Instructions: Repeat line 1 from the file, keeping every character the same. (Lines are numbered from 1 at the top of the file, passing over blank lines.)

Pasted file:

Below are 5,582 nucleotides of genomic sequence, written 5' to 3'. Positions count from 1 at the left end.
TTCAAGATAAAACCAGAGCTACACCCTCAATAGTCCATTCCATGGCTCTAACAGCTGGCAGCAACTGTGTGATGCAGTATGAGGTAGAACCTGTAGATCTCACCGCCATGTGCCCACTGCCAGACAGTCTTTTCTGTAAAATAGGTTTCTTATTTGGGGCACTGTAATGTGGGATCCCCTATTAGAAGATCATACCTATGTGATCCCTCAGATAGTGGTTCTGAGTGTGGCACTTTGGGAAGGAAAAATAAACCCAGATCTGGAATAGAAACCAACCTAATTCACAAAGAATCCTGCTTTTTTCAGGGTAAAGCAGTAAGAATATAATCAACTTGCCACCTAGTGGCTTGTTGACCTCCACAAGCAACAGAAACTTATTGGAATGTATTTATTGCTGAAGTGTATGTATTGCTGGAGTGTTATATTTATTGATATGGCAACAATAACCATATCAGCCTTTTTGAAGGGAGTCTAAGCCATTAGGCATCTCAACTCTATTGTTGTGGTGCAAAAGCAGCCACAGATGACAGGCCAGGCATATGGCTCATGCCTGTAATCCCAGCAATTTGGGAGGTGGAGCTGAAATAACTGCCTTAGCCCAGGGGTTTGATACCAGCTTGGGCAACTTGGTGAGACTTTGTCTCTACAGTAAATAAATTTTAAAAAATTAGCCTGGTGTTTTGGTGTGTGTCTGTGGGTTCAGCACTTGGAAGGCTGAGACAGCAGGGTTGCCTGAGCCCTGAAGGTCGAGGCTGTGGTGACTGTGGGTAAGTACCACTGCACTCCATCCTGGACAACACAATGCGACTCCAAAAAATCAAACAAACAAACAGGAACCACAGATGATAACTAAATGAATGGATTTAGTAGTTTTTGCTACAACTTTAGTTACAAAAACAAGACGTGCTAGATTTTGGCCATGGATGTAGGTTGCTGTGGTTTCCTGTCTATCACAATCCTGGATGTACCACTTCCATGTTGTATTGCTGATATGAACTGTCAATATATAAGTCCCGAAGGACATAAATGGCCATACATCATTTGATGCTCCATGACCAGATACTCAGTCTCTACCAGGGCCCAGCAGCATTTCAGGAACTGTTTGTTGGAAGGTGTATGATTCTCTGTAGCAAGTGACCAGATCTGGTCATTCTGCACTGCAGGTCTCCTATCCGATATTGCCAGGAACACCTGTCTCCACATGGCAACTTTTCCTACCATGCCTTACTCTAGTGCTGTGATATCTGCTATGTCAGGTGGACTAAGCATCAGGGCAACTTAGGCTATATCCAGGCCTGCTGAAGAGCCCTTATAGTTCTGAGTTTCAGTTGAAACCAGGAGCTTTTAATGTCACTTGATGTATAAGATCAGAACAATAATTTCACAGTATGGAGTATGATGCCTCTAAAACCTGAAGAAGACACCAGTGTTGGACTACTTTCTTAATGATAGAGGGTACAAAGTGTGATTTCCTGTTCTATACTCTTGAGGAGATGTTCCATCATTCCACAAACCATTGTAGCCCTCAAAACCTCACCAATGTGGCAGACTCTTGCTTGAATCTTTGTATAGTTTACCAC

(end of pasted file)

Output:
Below are 5,582 nucleotides of genomic sequence, written 5' to 3'. Positions count from 1 at the left end.